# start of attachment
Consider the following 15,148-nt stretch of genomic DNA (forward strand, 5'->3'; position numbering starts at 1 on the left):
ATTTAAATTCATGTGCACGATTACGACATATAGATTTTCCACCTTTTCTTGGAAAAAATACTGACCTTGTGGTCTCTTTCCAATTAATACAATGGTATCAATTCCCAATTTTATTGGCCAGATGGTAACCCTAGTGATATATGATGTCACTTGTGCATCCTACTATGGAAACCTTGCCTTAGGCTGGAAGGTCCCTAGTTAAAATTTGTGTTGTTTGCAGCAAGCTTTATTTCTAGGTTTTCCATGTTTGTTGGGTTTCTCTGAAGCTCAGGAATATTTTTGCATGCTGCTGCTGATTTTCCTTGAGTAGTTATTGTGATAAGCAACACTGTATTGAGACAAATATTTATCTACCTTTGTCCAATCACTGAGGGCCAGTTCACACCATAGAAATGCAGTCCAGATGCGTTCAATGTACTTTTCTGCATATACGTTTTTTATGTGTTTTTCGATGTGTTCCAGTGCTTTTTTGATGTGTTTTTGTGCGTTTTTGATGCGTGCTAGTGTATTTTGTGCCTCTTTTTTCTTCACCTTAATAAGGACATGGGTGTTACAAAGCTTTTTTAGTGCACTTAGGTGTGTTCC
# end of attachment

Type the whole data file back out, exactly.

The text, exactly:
Consider the following 15,148-nt stretch of genomic DNA (forward strand, 5'->3'; position numbering starts at 1 on the left):
ATTTAAATTCATGTGCACGATTACGACATATAGATTTTCCACCTTTTCTTGGAAAAAATACTGACCTTGTGGTCTCTTTCCAATTAATACAATGGTATCAATTCCCAATTTTATTGGCCAGATGGTAACCCTAGTGATATATGATGTCACTTGTGCATCCTACTATGGAAACCTTGCCTTAGGCTGGAAGGTCCCTAGTTAAAATTTGTGTTGTTTGCAGCAAGCTTTATTTCTAGGTTTTCCATGTTTGTTGGGTTTCTCTGAAGCTCAGGAATATTTTTGCATGCTGCTGCTGATTTTCCTTGAGTAGTTATTGTGATAAGCAACACTGTATTGAGACAAATATTTATCTACCTTTGTCCAATCACTGAGGGCCAGTTCACACCATAGAAATGCAGTCCAGATGCGTTCAATGTACTTTTCTGCATATACGTTTTTTATGTGTTTTTCGATGTGTTCCAGTGCTTTTTTGATGTGTTTTTGTGCGTTTTTGATGCGTGCTAGTGTATTTTGTGCCTCTTTTTTCTTCACCTTAATAAGGACATGGGTGTTACAAAGCTTTTTTAGTGCACTTAGGTGTGTTCC